Baltimore’s City Council president accused police of “raping the city” by living outside of Baltimore during a heated Thursday meeting.
The council was discussing a property tax incentive to get more of the city’s police officers and firefighters to live in the city when Council President Jack Young made the explosive accusation, the Baltimore Sun reported. Baltimore Police Commissioner Kevin Davis has acknowledged that 80 percent of officers live outside city limits.
“We need to figure out how we can force them to live in the city,” Young said. “This is madness. They have the nerve to vote to not sign the contract? They’re raping the city.”
Young, who proposed the tax incentive for police, quickly apologized for the statement, claiming it was a “poor choice of words.” He clarified that he only intended to criticize police officers for contributing to tax pools of other jurisdictions, and he was not being critical of BPD’s policing methods.
Davis was understanding of Young’s comments, but also jumped to the defense of his officers.
“Let me say this about our city council president, there is no bigger cheerleader in the city for us getting more police officers, both on our department and getting police officers who hail from the city of Baltimore. So Jack Young’s motives are pure,” Davis said. “Police officers who do not live in Baltimore are not committing a crime. Police officers who do not live in Baltimore are not violating any type of rule or procedure, and to have those police officers compared to – and again, it’s an unfortunate use of words – the vile act committed by a rapist, is something that really offends the sensibilities of all of us.”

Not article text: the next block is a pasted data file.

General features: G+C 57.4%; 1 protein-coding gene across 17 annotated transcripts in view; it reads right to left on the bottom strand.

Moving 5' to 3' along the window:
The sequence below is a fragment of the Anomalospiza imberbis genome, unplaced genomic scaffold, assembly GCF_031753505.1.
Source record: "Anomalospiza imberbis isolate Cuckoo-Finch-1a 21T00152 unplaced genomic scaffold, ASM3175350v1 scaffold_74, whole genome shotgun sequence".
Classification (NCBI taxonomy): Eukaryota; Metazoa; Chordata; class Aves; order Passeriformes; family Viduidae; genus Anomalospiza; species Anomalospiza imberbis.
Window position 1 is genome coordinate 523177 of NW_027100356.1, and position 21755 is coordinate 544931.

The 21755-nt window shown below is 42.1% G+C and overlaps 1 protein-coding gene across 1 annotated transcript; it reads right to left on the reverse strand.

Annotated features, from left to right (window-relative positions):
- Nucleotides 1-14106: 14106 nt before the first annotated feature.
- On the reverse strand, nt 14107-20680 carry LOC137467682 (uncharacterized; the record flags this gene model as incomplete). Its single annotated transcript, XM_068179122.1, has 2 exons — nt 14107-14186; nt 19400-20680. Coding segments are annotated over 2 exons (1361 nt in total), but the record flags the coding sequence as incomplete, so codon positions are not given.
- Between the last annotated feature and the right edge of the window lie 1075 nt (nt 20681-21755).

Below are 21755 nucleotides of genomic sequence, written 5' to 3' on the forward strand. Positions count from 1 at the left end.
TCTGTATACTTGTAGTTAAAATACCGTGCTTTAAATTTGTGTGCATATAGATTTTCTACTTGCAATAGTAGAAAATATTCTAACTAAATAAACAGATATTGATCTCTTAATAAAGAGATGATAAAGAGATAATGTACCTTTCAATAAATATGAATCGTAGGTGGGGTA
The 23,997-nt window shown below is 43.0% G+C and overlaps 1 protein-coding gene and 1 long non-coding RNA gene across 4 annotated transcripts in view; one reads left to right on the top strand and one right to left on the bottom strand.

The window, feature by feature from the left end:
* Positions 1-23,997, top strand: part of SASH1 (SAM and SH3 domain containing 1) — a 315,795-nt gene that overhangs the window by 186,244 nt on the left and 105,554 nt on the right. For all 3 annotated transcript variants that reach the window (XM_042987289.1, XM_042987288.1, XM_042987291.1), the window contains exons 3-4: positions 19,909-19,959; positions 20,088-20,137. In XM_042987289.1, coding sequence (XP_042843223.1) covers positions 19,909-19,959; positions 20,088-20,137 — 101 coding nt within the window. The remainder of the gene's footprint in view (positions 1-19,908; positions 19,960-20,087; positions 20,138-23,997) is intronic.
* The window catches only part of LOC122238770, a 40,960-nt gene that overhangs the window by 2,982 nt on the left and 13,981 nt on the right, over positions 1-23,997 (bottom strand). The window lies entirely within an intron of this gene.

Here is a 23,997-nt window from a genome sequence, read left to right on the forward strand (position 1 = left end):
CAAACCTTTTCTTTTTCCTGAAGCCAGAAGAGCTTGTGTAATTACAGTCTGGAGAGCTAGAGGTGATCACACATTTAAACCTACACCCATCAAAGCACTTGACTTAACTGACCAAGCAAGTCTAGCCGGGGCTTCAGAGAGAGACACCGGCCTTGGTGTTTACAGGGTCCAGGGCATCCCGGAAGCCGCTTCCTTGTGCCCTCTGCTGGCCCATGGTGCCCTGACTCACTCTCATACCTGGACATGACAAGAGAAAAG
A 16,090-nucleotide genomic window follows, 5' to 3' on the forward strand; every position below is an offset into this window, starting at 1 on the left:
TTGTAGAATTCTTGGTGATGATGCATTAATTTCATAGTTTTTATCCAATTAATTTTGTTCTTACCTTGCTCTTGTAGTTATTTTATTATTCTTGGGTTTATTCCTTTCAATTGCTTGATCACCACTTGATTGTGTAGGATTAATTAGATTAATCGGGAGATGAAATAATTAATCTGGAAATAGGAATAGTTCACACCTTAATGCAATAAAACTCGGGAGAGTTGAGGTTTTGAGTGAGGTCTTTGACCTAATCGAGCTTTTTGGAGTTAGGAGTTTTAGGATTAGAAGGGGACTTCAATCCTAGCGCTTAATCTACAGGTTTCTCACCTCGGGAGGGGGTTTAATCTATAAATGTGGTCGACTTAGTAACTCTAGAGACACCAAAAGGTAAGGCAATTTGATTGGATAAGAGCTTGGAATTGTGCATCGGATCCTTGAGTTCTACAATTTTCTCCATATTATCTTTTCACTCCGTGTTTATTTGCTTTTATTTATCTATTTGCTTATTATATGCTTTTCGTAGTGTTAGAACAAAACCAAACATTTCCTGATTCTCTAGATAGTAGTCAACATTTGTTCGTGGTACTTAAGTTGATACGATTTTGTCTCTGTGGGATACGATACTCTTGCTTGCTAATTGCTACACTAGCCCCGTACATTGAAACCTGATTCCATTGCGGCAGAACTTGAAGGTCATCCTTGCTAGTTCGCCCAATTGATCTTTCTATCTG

The BPD has been a hotbed of debate in Baltimore since the 2015 death of Freddie Gray while in police custody. Scrutiny from the subsequent investigation has unearthed three instances of bodycam footage allegedly showing officers planting drugs on crime scenes.
Baltimore State’s Attorney Marilyn Mosby announced in September that the city may have to throw out as many as 850 cases connected with the eight officers involved in the video.
“As prosecutors, we will remain vigilant in our pursuit of justice and we will continue to do our part to restore public trust and build confidence in the criminal justice system,” Mosby said.